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Emotional Intelligence Definition
Emotional intelligence (EI), or Emotional Leadership (EL), refers to an individual’s capability to understand and comprehend their own emotions, emotions and feelings of others, manage emotional information, and manage those emotions to adjust according to the environment for achieving specific goals.
A Little More on What is Emotional Intelligence
The concept of emotional intelligence was first introduced in 1964 by Micheal Beldoch when he published it in a paper. It later on became more prominent and earned popularity when the journalist Daniel Goleman published the concept of emotional intelligence in a book in 1995.
When the term emotional intelligence (EI) is discussed, several concepts come into mind. But empathy is often linked to emotional intelligence (EI), as empathy is the concept that enables one to connect and compare one’s own life experiences with those of others. There are different methods used to measure the range of empathy. Goleman’s model may be considered a mixed model, as it combines both the ability and traits of a person’s emotional intelligence (EI).
The ability model enlists four types of abilities that those Emotional Intelligence have:
- Perceive emotions – It is the ability to identify one’s own emotions and the ability to identify and detect voice, face and other things.
- Using emotions – It is the ability to utilize emotions to solve issues and problems.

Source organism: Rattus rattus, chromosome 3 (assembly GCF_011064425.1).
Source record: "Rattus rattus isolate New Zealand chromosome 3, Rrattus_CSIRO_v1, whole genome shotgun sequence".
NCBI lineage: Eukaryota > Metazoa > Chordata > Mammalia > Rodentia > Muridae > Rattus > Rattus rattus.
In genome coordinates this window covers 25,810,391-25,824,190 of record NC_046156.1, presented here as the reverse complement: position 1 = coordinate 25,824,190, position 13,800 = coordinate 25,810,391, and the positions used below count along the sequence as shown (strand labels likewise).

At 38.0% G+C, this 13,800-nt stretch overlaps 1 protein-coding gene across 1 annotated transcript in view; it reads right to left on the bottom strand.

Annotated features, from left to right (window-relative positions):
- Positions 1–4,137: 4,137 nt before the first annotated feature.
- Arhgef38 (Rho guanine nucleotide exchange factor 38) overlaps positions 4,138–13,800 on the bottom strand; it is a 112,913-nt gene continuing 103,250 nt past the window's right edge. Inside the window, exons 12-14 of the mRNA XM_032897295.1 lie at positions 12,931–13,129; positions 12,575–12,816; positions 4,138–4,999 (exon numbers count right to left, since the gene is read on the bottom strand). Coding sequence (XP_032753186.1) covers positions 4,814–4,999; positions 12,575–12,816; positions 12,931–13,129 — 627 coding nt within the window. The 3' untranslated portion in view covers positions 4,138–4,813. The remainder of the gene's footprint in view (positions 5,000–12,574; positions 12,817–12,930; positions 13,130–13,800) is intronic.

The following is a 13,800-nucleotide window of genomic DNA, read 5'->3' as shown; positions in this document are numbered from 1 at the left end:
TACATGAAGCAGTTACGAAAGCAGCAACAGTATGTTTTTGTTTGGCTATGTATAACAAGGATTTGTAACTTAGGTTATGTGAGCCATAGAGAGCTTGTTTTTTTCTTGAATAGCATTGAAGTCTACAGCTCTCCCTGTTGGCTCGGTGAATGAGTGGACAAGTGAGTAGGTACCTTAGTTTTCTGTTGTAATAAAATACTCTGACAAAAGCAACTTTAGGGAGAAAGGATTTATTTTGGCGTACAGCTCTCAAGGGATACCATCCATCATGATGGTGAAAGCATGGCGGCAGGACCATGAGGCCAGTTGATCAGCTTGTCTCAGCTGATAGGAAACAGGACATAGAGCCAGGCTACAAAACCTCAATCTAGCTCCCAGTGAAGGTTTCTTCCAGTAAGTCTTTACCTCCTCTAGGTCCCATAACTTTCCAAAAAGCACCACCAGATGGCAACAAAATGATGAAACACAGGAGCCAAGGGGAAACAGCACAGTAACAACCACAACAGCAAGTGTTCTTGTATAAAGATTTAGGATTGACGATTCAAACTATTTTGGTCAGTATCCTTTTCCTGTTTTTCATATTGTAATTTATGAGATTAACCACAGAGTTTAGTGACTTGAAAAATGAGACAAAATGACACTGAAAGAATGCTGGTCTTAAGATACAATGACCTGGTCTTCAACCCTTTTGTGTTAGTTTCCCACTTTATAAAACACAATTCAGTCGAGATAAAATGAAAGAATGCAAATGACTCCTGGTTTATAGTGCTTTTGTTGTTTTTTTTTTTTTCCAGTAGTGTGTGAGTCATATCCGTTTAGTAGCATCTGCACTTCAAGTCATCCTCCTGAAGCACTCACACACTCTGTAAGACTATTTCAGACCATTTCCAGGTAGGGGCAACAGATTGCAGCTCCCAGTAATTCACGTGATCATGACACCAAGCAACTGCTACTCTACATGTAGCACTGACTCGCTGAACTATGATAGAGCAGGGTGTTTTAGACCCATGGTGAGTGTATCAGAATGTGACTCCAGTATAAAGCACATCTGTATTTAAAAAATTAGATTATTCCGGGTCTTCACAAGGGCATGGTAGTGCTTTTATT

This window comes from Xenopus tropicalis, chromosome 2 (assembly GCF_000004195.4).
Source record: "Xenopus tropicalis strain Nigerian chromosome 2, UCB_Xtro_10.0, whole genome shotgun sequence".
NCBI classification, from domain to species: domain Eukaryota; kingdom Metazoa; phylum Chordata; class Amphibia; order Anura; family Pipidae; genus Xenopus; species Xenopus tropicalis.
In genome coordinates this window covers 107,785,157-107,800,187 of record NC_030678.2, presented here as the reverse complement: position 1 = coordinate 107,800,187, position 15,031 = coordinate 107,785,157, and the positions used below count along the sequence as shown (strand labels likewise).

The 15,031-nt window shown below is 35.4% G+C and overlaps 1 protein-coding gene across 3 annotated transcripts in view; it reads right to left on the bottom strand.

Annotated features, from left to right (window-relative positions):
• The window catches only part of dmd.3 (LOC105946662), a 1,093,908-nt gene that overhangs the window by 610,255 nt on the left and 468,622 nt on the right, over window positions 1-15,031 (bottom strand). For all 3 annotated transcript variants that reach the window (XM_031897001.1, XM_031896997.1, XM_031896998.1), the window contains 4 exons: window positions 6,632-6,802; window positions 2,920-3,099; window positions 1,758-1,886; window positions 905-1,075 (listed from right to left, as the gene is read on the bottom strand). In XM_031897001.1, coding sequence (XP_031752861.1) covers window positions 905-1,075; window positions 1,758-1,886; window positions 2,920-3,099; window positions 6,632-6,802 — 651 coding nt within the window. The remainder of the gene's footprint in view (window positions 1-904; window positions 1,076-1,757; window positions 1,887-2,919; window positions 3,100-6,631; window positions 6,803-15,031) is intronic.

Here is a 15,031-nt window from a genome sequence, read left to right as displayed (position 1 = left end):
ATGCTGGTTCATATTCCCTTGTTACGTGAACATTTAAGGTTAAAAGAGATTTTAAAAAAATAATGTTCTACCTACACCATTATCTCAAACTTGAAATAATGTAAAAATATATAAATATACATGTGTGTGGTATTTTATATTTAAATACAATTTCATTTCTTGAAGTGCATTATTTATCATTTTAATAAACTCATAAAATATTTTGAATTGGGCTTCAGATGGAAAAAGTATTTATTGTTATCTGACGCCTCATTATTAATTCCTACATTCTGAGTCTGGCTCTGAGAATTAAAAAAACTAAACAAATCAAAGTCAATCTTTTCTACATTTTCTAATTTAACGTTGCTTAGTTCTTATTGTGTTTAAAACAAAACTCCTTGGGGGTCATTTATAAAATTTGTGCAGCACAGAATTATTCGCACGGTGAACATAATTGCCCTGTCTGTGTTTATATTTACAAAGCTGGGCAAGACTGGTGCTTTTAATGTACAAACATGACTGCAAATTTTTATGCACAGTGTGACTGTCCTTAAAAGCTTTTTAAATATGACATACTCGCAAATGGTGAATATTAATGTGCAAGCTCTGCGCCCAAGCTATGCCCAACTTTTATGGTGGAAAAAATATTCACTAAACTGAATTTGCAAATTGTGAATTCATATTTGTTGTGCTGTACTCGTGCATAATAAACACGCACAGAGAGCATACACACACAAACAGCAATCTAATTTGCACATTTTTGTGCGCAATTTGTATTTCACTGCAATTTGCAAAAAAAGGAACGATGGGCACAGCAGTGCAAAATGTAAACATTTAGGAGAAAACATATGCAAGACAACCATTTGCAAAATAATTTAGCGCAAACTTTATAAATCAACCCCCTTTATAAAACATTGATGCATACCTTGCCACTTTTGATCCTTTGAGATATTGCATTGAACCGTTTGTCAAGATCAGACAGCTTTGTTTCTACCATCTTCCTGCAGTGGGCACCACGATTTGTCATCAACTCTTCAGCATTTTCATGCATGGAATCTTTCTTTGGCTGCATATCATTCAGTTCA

- Understanding emotions – It is the ability to understand emotions and interconnection among emotions.
- Managing emotions – It is the ability to manage emotions. An emotionally intelligent (EI) person can even manage negative emotions.
References for Emotional Intelligence
Academic Research on Emotional Intelligence
● The relative importance of psychological acceptance and emotional intelligence to workplace well-being, Bond, F. W., & Donaldso-feilder, E. J. (2004). British Journal of Guidance & Counselling, 32(2), 187-203. This study compares psychological acceptance and emotional intelligence, in terms of their ability to predict various well-being outcomes (i.e. general mental health, physical well-being, and job satisfaction).
● Emotional intelligence and its relationship to workplace performance outcomes of leadership effectiveness, Rosete, D., & Ciarrochi, J. (2005). Leadership & Organization Development Journal, 26(5), 388-399. This study seeks to investigate the relationship between emotional intelligence (EI), personality, cognitive intelligence and leadership effectiveness.
● Emotional intelligence in the workplace: A critical review, Zeidner, M., Matthews, G., & Roberts, R. D. (2004). Applied Psychology, 53(3), 371-399. This paper critically reviews conceptualisations and empirical evidence in support of emotional intelligence (EI) and its claimed role in the occupational environment. Consideration is given to the purported status of EI in occupational and career assessment (with particular emphasis on personnel selection and placement), job performance, and satisfaction.
● Emotional intelligence in the workplace: Exploring its effects on occupational stress and organizational commitment, Nikolaou, I., & Tsaousis, I. (2002). The International Journal of Organizational Analysis, 10(4), 327-342. The purpose of the present study is to explore the relationship between emotional intelligence and sources of occupational stress and outcomes on a sample of professionals in mental health institutions.